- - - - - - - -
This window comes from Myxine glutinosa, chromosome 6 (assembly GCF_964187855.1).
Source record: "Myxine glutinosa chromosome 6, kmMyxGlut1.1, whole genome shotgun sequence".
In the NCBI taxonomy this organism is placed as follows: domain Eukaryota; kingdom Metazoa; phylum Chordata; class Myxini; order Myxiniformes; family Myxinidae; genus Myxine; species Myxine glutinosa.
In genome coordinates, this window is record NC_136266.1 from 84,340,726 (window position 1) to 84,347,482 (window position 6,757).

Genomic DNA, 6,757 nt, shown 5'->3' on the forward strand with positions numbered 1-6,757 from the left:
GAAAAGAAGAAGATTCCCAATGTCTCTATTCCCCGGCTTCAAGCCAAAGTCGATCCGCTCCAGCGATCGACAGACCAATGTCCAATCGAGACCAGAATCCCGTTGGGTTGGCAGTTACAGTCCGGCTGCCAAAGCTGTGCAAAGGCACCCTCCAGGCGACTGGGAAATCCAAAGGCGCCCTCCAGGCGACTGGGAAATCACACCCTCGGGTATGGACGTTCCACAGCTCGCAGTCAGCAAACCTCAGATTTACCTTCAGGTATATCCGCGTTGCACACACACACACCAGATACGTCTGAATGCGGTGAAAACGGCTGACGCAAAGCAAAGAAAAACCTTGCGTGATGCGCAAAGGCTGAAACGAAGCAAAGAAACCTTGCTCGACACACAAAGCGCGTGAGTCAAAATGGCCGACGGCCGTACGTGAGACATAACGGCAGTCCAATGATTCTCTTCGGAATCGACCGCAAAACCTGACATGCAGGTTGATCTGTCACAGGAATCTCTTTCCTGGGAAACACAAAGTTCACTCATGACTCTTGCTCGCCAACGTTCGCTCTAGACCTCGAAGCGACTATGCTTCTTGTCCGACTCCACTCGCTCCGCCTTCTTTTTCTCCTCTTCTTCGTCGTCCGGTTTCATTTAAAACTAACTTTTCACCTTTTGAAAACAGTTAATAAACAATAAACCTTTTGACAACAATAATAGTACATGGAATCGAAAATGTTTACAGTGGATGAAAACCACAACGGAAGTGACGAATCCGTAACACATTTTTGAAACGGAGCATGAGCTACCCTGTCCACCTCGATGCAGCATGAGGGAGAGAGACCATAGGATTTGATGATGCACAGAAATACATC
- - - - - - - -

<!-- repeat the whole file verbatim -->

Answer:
This window comes from Myxine glutinosa, chromosome 6 (assembly GCF_964187855.1).
Source record: "Myxine glutinosa chromosome 6, kmMyxGlut1.1, whole genome shotgun sequence".
In the NCBI taxonomy this organism is placed as follows: domain Eukaryota; kingdom Metazoa; phylum Chordata; class Myxini; order Myxiniformes; family Myxinidae; genus Myxine; species Myxine glutinosa.
In genome coordinates, this window is record NC_136266.1 from 84,340,726 (window position 1) to 84,347,482 (window position 6,757).

Genomic DNA, 6,757 nt, shown 5'->3' on the forward strand with positions numbered 1-6,757 from the left:
GAAAAGAAGAAGATTCCCAATGTCTCTATTCCCCGGCTTCAAGCCAAAGTCGATCCGCTCCAGCGATCGACAGACCAATGTCCAATCGAGACCAGAATCCCGTTGGGTTGGCAGTTACAGTCCGGCTGCCAAAGCTGTGCAAAGGCACCCTCCAGGCGACTGGGAAATCCAAAGGCGCCCTCCAGGCGACTGGGAAATCACACCCTCGGGTATGGACGTTCCACAGCTCGCAGTCAGCAAACCTCAGATTTACCTTCAGGTATATCCGCGTTGCACACACACACACCAGATACGTCTGAATGCGGTGAAAACGGCTGACGCAAAGCAAAGAAAAACCTTGCGTGATGCGCAAAGGCTGAAACGAAGCAAAGAAACCTTGCTCGACACACAAAGCGCGTGAGTCAAAATGGCCGACGGCCGTACGTGAGACATAACGGCAGTCCAATGATTCTCTTCGGAATCGACCGCAAAACCTGACATGCAGGTTGATCTGTCACAGGAATCTCTTTCCTGGGAAACACAAAGTTCACTCATGACTCTTGCTCGCCAACGTTCGCTCTAGACCTCGAAGCGACTATGCTTCTTGTCCGACTCCACTCGCTCCGCCTTCTTTTTCTCCTCTTCTTCGTCGTCCGGTTTCATTTAAAACTAACTTTTCACCTTTTGAAAACAGTTAATAAACAATAAACCTTTTGACAACAATAATAGTACATGGAATCGAAAATGTTTACAGTGGATGAAAACCACAACGGAAGTGACGAATCCGTAACACATTTTTGAAACGGAGCATGAGCTACCCTGTCCACCTCGATGCAGCATGAGGGAGAGAGACCATAGGATTTGATGATGCACAGAAATACATC